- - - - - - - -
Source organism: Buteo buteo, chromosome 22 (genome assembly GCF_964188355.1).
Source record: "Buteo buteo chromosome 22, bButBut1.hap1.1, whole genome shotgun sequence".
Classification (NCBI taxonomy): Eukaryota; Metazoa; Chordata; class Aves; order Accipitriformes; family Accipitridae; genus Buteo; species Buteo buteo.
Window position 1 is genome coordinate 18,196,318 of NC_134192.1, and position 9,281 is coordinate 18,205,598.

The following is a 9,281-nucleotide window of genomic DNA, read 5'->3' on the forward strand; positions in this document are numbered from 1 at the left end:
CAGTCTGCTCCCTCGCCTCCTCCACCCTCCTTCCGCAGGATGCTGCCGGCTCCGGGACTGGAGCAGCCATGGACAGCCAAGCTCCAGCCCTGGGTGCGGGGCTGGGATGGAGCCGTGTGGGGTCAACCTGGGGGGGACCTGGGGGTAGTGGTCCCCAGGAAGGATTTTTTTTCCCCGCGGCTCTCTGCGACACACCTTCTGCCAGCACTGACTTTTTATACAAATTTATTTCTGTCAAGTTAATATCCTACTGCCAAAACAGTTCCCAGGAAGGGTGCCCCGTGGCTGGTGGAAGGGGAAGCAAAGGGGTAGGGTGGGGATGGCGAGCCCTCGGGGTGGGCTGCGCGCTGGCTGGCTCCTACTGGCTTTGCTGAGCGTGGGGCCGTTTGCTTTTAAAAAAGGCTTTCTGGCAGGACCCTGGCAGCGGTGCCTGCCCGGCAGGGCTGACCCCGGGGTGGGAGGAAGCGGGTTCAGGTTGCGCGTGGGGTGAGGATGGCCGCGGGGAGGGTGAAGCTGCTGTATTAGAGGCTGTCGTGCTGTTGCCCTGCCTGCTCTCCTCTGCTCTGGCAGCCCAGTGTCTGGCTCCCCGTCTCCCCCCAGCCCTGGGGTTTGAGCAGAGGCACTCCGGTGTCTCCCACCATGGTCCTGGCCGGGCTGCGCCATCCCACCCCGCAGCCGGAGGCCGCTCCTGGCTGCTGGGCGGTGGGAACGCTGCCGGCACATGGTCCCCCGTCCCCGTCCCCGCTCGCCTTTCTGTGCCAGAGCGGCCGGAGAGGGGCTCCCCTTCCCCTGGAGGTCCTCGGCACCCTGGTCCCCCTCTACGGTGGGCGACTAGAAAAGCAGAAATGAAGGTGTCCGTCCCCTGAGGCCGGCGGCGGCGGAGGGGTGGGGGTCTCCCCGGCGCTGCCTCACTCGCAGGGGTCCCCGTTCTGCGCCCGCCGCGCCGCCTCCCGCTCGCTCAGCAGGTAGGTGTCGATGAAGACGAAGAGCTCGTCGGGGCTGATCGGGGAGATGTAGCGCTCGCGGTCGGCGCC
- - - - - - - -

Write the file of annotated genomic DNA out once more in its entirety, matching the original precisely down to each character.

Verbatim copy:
Source organism: Buteo buteo, chromosome 22 (genome assembly GCF_964188355.1).
Source record: "Buteo buteo chromosome 22, bButBut1.hap1.1, whole genome shotgun sequence".
Classification (NCBI taxonomy): Eukaryota; Metazoa; Chordata; class Aves; order Accipitriformes; family Accipitridae; genus Buteo; species Buteo buteo.
Window position 1 is genome coordinate 18,196,318 of NC_134192.1, and position 9,281 is coordinate 18,205,598.

The following is a 9,281-nucleotide window of genomic DNA, read 5'->3' on the forward strand; positions in this document are numbered from 1 at the left end:
CAGTCTGCTCCCTCGCCTCCTCCACCCTCCTTCCGCAGGATGCTGCCGGCTCCGGGACTGGAGCAGCCATGGACAGCCAAGCTCCAGCCCTGGGTGCGGGGCTGGGATGGAGCCGTGTGGGGTCAACCTGGGGGGGACCTGGGGGTAGTGGTCCCCAGGAAGGATTTTTTTTCCCCGCGGCTCTCTGCGACACACCTTCTGCCAGCACTGACTTTTTATACAAATTTATTTCTGTCAAGTTAATATCCTACTGCCAAAACAGTTCCCAGGAAGGGTGCCCCGTGGCTGGTGGAAGGGGAAGCAAAGGGGTAGGGTGGGGATGGCGAGCCCTCGGGGTGGGCTGCGCGCTGGCTGGCTCCTACTGGCTTTGCTGAGCGTGGGGCCGTTTGCTTTTAAAAAAGGCTTTCTGGCAGGACCCTGGCAGCGGTGCCTGCCCGGCAGGGCTGACCCCGGGGTGGGAGGAAGCGGGTTCAGGTTGCGCGTGGGGTGAGGATGGCCGCGGGGAGGGTGAAGCTGCTGTATTAGAGGCTGTCGTGCTGTTGCCCTGCCTGCTCTCCTCTGCTCTGGCAGCCCAGTGTCTGGCTCCCCGTCTCCCCCCAGCCCTGGGGTTTGAGCAGAGGCACTCCGGTGTCTCCCACCATGGTCCTGGCCGGGCTGCGCCATCCCACCCCGCAGCCGGAGGCCGCTCCTGGCTGCTGGGCGGTGGGAACGCTGCCGGCACATGGTCCCCCGTCCCCGTCCCCGCTCGCCTTTCTGTGCCAGAGCGGCCGGAGAGGGGCTCCCCTTCCCCTGGAGGTCCTCGGCACCCTGGTCCCCCTCTACGGTGGGCGACTAGAAAAGCAGAAATGAAGGTGTCCGTCCCCTGAGGCCGGCGGCGGCGGAGGGGTGGGGGTCTCCCCGGCGCTGCCTCACTCGCAGGGGTCCCCGTTCTGCGCCCGCCGCGCCGCCTCCCGCTCGCTCAGCAGGTAGGTGTCGATGAAGACGAAGAGCTCGTCGGGGCTGATCGGGGAGATGTAGCGCTCGCGGTCGGCGCC